I know for a fact you and I don’t want to grind our own flour, so I settle for whole grain flour. It hasn’t had the germ removed, so it retains most of its nutritional value. One of the biggest mistakes in the food industry, I think, was making the switch from whole grain to bleached white flour. Separating the germ immediately removes fiber.
Nuts and seeds
I love to take whole grain breads up a notch by adding seeds like pumpkin seeds or ground flax. Nuts and seeds are the best way to get omega-3 fatty acids – something that is very important and that we will discuss in a segment on nutrition.
Whole Food Plant-Based cooking isn't scary
Once you free yourself from the difficulty that is cooking meat, everything else becomes simple. Start thinking of starches and whole grain carbs as the center of your meal, and build color around that! Consider each meal a challenge to get as many colors on your plate as you can. Color is a great indication of the nutrients available in the plant kingdom.
If you choose to eat an early breakfast, and eat 3 meals a day, start with whole, fresh fruits in the form of smoothies or over minimally processed oats. I highly recommend you buy organic chia seeds and any other seed you like to go over oatmeal – it’s a great way to boost your fiber and protein intake.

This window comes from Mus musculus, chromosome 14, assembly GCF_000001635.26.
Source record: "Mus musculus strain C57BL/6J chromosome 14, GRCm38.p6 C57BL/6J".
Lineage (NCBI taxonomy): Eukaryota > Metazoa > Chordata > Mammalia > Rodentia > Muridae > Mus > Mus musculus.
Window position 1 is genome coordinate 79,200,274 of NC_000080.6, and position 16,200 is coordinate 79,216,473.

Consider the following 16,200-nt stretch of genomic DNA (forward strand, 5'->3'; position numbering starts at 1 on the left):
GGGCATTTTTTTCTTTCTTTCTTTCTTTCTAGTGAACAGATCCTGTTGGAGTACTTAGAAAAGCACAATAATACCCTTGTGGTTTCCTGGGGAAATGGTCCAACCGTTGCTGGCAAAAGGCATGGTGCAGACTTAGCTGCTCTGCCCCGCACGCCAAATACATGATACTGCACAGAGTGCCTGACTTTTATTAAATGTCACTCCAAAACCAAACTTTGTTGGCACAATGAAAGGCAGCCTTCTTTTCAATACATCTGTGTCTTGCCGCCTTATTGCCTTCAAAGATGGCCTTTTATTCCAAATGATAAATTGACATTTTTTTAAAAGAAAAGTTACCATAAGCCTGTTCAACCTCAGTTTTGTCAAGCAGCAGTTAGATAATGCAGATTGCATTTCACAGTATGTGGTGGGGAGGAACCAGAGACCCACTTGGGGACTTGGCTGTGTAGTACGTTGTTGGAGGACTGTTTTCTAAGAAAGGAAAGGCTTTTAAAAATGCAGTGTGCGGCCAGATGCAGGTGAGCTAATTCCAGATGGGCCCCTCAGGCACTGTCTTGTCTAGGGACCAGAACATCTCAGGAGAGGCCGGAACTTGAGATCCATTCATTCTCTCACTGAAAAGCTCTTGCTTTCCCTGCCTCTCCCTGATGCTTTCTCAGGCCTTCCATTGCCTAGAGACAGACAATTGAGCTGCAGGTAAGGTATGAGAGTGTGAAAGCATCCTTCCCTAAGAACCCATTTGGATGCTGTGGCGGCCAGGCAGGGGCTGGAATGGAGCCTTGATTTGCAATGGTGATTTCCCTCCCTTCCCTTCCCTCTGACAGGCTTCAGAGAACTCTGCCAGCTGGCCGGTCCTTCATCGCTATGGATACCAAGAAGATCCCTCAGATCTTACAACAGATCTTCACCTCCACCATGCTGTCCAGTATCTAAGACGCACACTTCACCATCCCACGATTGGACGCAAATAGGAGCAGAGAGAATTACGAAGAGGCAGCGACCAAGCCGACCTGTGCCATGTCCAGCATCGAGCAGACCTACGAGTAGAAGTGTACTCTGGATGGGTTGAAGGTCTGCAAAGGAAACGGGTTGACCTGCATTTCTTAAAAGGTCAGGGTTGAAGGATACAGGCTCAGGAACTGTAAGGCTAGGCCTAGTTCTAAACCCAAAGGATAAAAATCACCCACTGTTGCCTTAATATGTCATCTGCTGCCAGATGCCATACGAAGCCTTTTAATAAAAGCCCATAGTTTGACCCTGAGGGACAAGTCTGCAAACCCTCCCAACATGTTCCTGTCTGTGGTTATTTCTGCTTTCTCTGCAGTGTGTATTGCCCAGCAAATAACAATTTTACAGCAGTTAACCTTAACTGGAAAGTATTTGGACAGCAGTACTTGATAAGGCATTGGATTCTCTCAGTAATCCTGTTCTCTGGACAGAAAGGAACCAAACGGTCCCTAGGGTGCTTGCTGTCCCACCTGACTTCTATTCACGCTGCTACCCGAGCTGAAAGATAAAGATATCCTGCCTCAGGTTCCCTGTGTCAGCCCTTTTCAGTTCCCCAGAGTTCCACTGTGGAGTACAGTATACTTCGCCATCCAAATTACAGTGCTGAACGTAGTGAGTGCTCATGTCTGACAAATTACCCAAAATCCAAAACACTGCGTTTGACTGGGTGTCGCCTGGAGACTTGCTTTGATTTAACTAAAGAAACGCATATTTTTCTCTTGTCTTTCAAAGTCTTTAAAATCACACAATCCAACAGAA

I choose not to eat a typical 7 am breakfast. I break my fast daily at 11 am; if you’re interested in why I choose to do intermittent fasting, check out this post.
Juicing for breakfast
I’ve seen a lot of people recommend juicing lately, and I’m all for that; I’m looking into getting a quality juicer after the holidays and my Fiverr earnings clear. I would just caution you to not let juicing substitute any of your normal fruits and veggies. The only case in which I’d do this is if you use the pulp in your other recipes. Regardless of how well your juicer retains the nutrients in the drink, you’re losing all of the fiber.
Fiber is essential to a healthy whole food diet, and you really don’t want to be throwing away those amazing prebiotics (food that feeds your gut microbiome).
Lunch and Dinner
My approach to cooking is super simple, I think. I don’t have the energy or organizational skills to do batching, I’ll leave that to the rest of you guys. The closest I come to batching is cooking off a pound of beans at a time in veggie stock.